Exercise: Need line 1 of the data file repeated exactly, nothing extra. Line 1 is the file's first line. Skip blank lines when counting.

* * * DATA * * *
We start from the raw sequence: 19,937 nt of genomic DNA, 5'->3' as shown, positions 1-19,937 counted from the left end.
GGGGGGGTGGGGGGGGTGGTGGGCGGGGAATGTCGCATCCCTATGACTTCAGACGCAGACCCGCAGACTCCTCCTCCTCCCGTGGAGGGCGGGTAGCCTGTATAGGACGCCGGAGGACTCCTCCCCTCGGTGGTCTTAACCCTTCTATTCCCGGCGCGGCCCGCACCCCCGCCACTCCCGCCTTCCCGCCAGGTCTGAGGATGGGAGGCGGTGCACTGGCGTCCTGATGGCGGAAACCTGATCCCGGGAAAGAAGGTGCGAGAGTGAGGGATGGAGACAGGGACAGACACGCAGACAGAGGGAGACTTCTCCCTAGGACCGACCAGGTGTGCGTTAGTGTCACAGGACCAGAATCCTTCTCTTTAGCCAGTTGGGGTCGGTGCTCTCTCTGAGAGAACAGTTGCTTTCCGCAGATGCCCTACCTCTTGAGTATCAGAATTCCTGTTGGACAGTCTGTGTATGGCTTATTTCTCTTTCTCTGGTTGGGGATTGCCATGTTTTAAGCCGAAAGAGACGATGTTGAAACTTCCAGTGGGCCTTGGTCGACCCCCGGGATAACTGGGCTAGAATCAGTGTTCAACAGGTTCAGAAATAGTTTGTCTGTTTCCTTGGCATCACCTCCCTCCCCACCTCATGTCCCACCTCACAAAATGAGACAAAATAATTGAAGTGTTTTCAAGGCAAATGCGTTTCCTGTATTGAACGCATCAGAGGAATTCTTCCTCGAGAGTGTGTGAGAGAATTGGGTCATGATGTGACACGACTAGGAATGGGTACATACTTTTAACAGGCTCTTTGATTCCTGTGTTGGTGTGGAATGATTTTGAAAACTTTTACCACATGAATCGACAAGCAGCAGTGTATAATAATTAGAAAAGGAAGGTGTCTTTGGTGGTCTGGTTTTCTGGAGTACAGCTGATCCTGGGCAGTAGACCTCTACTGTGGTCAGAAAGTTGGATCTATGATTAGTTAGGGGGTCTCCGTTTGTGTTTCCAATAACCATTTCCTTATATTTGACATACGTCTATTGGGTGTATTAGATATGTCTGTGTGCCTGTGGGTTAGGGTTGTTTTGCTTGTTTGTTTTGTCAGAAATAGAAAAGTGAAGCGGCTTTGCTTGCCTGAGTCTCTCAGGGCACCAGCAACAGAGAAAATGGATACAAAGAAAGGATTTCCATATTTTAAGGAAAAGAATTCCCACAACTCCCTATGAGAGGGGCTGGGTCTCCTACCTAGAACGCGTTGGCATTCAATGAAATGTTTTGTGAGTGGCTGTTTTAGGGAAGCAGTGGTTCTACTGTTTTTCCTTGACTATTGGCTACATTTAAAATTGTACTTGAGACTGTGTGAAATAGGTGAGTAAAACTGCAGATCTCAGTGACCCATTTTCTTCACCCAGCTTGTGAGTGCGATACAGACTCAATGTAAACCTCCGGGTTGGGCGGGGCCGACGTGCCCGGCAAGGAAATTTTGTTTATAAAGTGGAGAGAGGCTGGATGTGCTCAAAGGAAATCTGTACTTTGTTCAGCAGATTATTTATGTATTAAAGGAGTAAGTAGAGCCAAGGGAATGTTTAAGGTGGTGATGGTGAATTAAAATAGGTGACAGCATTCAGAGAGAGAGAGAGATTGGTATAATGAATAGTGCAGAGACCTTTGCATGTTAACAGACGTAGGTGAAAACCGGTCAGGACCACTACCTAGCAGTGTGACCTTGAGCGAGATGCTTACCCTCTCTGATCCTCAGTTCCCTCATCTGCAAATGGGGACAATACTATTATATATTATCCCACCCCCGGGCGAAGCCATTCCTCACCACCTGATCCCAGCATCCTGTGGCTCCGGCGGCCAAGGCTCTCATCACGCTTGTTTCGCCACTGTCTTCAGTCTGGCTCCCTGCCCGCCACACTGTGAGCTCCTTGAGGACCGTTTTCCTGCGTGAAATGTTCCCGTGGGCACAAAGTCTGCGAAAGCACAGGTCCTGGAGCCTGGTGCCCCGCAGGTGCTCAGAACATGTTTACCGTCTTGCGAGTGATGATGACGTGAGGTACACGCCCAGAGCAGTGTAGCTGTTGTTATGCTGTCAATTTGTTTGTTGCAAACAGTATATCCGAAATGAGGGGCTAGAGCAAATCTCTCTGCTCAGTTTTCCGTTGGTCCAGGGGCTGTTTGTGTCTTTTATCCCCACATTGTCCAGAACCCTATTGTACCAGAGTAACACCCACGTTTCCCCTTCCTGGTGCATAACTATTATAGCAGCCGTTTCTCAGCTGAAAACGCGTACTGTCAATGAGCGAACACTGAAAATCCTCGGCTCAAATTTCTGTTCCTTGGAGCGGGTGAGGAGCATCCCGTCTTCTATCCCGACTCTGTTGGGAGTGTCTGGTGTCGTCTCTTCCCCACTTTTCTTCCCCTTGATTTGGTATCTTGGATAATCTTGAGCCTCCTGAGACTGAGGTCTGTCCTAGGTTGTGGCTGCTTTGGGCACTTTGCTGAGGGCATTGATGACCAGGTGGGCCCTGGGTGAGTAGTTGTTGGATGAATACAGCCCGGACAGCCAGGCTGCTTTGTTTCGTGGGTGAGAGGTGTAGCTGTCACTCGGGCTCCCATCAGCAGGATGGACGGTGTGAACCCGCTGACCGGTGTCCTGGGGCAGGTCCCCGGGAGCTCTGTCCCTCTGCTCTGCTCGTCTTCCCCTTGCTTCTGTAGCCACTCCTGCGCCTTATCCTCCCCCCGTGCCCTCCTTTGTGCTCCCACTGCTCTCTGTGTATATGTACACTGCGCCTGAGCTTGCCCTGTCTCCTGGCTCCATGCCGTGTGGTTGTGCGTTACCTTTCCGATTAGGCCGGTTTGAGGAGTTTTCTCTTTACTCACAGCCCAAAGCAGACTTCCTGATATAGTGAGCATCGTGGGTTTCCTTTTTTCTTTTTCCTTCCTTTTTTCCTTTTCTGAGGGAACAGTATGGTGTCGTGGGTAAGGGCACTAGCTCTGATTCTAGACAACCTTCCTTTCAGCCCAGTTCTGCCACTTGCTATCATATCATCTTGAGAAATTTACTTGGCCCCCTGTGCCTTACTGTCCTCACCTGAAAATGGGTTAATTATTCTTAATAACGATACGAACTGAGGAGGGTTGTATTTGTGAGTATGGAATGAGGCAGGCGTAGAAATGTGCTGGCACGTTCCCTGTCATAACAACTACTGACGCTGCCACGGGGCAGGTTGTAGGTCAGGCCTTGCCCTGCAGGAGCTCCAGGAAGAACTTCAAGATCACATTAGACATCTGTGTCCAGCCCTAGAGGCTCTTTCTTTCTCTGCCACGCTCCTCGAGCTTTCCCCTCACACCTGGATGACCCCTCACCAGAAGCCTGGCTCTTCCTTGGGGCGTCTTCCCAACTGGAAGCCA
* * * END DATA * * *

We start from the raw sequence: 19,937 nt of genomic DNA, 5'->3' as shown, positions 1-19,937 counted from the left end.